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      Regulation of C-fos Protein in Gonadotrope Cells by Oxytocin and Gonadotropin-Releasing Hormone

      ,

      Neuroendocrinology

      S. Karger AG

      Gonadotropin-releasing hormone, C-fos, Oxytocin, Gonadotropes, Gonadotropins

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          Abstract

          The integrated regulation of luteinizing hormone (LH) from the anterior pituitary gland is vital to the functioning of the ovulatory cycle in the female and consists of several components acting at different time points. The best-studied is the rapid release of LH elicited by gonadotropin-releasing hormone (GnRH). The so-called primary (immediate early) response genes (PRGs), including c-fos, regulate relatively long-term activities, such as mitosis, protein synthesis, protein release and cell differentiation. Regular ovulatory cycles occur as a result of interaction of several peptide factors including the primary factor, GnRH and oxytocin, although GnRH and oxytocin do not have identical activities. We wished to determine whether oxytocin could mediate changes in expression of c-fos protein and compare its effects with those of GnRH. Anterior pituitary glands were collected from female rats at proestrus and a single-cell suspension prepared. Cells were incubated with oxytocin or GnRH at selected concentrations for various times. C-fos protein was extracted and submitted to Western blot analysis. Other cells were stained immunohistochemically for c-fos and LH following incubation with the peptides and fixation. There was an increase in c-fos protein from 15 to 60 min in Western blots of cells from all incubations. After immunohistochemistry, it was observed that both oxytocin (100 n M) and GnRH (100 n M) increased the percentage of cells that expressed c-fos protein (p < 0.001) and of cells that expressed LH (p < 0.001). The responses to the peptides were concentration dependent. We found that neither all LH-containing cells expressed c-fos, nor all c-fos-containing cells immunostained for LH. The effects of the peptides were not the same. High concentrations of GnRH (1 µ M) induced the appearance of a higher percent of LH-containing cells having c-fos than did 10 n M GnRH (p < 0.01), whereas a lower percent of LH-containing cells with c-fos were observed when the oxytocin concentration was raised from 10 n M to 1 µ M (p < 0.02). It appears, therefore, that the two peptides have different regulatory effects on LH-containing cells, indicating the possibility of specialized function. The results emphasize the suggestion that stimulation of LH secretion is not the sole index of gonadotrope-directed activity by a peptide. Collectively, these results indicate that the peptides oxytocin and GnRH are able to modulate processes that are associated with longer-term activities of gonadotropes and also demonstrate that specific subpopulations of LH-containing gonadotropes are stimulated to express c-fos.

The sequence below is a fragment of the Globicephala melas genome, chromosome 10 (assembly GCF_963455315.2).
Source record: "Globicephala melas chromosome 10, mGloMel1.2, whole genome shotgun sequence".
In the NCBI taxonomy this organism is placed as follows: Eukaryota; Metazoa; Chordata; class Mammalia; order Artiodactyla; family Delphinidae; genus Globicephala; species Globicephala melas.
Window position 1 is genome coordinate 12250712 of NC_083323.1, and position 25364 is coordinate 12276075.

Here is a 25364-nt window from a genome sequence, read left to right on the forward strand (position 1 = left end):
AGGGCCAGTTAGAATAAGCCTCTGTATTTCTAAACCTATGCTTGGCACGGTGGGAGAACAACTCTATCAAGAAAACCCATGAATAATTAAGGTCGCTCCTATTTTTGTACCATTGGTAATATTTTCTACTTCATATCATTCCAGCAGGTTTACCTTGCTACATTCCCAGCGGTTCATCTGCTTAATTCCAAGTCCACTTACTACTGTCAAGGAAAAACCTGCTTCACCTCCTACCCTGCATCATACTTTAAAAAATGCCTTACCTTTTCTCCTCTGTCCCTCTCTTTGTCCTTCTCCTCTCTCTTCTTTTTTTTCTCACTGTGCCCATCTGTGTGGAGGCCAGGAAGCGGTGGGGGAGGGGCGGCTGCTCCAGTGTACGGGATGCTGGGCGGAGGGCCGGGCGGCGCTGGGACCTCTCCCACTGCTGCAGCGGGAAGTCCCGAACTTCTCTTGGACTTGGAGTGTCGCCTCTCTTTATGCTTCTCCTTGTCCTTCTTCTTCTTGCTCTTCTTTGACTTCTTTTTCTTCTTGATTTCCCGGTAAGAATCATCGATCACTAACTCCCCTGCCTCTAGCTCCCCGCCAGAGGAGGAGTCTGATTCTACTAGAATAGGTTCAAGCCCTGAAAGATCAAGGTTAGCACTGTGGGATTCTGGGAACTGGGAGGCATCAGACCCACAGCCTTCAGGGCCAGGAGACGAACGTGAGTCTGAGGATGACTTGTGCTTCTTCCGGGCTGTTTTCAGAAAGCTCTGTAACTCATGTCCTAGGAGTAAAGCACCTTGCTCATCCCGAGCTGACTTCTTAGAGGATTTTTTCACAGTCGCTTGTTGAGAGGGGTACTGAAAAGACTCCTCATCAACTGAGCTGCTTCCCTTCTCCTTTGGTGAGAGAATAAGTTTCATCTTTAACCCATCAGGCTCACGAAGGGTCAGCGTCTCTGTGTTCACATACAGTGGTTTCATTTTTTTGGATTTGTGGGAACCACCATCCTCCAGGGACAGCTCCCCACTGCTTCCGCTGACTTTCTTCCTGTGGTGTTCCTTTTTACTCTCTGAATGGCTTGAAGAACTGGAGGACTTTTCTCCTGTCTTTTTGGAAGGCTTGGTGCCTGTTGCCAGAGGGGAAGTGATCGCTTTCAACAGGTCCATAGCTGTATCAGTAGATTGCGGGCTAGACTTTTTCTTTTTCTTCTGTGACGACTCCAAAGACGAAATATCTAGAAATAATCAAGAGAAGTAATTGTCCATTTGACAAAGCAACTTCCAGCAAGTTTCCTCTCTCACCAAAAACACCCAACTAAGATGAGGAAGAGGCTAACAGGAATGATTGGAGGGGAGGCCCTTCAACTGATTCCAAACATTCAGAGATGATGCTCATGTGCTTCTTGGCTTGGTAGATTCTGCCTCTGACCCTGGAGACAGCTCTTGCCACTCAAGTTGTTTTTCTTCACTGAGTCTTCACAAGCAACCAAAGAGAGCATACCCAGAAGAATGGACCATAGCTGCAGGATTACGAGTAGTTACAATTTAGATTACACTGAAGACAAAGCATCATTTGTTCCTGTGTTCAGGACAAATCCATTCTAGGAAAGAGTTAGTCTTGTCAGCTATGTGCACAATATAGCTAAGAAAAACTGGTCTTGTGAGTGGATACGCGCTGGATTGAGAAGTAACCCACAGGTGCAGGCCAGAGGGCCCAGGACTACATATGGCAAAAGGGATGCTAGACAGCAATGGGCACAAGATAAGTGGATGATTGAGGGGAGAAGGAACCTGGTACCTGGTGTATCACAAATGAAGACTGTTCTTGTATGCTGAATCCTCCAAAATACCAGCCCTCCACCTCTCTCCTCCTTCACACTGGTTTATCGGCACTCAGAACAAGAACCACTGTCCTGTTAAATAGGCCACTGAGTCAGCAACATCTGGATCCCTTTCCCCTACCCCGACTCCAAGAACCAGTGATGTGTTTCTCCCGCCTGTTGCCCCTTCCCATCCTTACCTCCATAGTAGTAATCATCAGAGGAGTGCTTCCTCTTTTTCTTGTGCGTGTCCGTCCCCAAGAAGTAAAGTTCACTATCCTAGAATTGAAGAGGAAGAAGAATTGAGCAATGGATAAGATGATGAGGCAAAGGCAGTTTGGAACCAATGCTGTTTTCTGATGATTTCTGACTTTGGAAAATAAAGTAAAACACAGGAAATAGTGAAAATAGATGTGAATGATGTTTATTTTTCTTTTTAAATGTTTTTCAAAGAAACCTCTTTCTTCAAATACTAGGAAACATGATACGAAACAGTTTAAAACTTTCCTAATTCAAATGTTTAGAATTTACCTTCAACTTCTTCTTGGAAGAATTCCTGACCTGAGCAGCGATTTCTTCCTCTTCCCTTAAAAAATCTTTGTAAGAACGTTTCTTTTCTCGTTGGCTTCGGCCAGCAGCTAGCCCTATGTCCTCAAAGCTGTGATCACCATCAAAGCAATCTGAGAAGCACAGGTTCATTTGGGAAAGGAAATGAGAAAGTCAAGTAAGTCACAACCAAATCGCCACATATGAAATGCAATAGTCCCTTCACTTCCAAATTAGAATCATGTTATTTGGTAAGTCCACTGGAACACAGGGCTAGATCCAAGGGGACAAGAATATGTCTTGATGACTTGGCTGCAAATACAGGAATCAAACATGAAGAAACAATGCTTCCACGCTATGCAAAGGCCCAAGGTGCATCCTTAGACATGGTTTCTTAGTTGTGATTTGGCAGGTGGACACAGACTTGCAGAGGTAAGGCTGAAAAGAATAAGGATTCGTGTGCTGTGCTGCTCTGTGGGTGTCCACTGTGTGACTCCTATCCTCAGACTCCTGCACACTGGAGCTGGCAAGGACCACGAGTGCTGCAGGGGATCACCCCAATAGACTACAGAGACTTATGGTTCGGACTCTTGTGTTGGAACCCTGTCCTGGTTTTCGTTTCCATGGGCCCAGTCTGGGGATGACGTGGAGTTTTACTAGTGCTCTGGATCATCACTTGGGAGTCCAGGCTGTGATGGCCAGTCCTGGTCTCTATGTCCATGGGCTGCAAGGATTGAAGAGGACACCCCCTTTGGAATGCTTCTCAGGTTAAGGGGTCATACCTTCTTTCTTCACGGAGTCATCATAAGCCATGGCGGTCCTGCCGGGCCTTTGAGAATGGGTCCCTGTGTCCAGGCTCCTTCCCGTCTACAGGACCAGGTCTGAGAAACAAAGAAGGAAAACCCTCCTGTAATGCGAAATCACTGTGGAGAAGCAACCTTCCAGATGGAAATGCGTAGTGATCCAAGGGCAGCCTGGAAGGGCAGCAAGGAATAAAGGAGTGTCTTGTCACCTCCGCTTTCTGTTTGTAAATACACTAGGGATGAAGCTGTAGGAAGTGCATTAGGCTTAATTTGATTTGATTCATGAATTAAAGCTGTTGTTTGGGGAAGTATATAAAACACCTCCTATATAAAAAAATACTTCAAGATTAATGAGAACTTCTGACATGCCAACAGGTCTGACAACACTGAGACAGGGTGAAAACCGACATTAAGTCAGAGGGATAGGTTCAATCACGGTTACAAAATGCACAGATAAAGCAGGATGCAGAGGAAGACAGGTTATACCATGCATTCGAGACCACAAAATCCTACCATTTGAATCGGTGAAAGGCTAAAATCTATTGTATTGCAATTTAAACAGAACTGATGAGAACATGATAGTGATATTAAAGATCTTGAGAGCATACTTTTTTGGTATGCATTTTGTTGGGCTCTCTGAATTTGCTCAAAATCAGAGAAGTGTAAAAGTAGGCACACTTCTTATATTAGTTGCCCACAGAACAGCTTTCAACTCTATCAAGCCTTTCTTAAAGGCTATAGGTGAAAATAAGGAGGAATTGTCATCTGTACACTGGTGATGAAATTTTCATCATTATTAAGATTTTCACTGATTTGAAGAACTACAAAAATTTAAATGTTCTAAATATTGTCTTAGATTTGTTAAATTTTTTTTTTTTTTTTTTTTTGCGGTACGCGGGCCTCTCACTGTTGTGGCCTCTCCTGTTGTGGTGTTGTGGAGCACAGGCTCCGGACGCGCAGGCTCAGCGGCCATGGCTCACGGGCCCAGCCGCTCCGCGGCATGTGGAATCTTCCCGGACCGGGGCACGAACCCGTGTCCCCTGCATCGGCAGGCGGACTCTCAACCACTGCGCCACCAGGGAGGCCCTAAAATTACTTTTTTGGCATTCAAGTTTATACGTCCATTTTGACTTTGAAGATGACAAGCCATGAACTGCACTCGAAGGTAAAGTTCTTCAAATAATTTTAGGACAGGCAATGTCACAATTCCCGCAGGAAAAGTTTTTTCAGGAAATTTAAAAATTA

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          Most cited references 3

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                Author and article information

                Journal
                NEN
                Neuroendocrinology
                10.1159/issn.0028-3835
                Neuroendocrinology
                S. Karger AG
                0028-3835
                1423-0194
                2000
                May 2000
                22 May 2000
                : 71
                : 5
                : 292-300
                Affiliations
                University Department of Obstetrics and Gynaecology, Christchurch School of Medicine, Christchurch, New Zealand
                Article
                54549 Neuroendocrinology 2000;71:292–300
                10.1159/000054549
                10859491
                © 2000 S. Karger AG, Basel

                Copyright: All rights reserved. No part of this publication may be translated into other languages, reproduced or utilized in any form or by any means, electronic or mechanical, including photocopying, recording, microcopying, or by any information storage and retrieval system, without permission in writing from the publisher. Drug Dosage: The authors and the publisher have exerted every effort to ensure that drug selection and dosage set forth in this text are in accord with current recommendations and practice at the time of publication. However, in view of ongoing research, changes in government regulations, and the constant flow of information relating to drug therapy and drug reactions, the reader is urged to check the package insert for each drug for any changes in indications and dosage and for added warnings and precautions. This is particularly important when the recommended agent is a new and/or infrequently employed drug. Disclaimer: The statements, opinions and data contained in this publication are solely those of the individual authors and contributors and not of the publishers and the editor(s). The appearance of advertisements or/and product references in the publication is not a warranty, endorsement, or approval of the products or services advertised or of their effectiveness, quality or safety. The publisher and the editor(s) disclaim responsibility for any injury to persons or property resulting from any ideas, methods, instructions or products referred to in the content or advertisements.

                Page count
                Figures: 8, References: 35, Pages: 9
                Categories
                Differentiation and Regulation of Pituitary Cells

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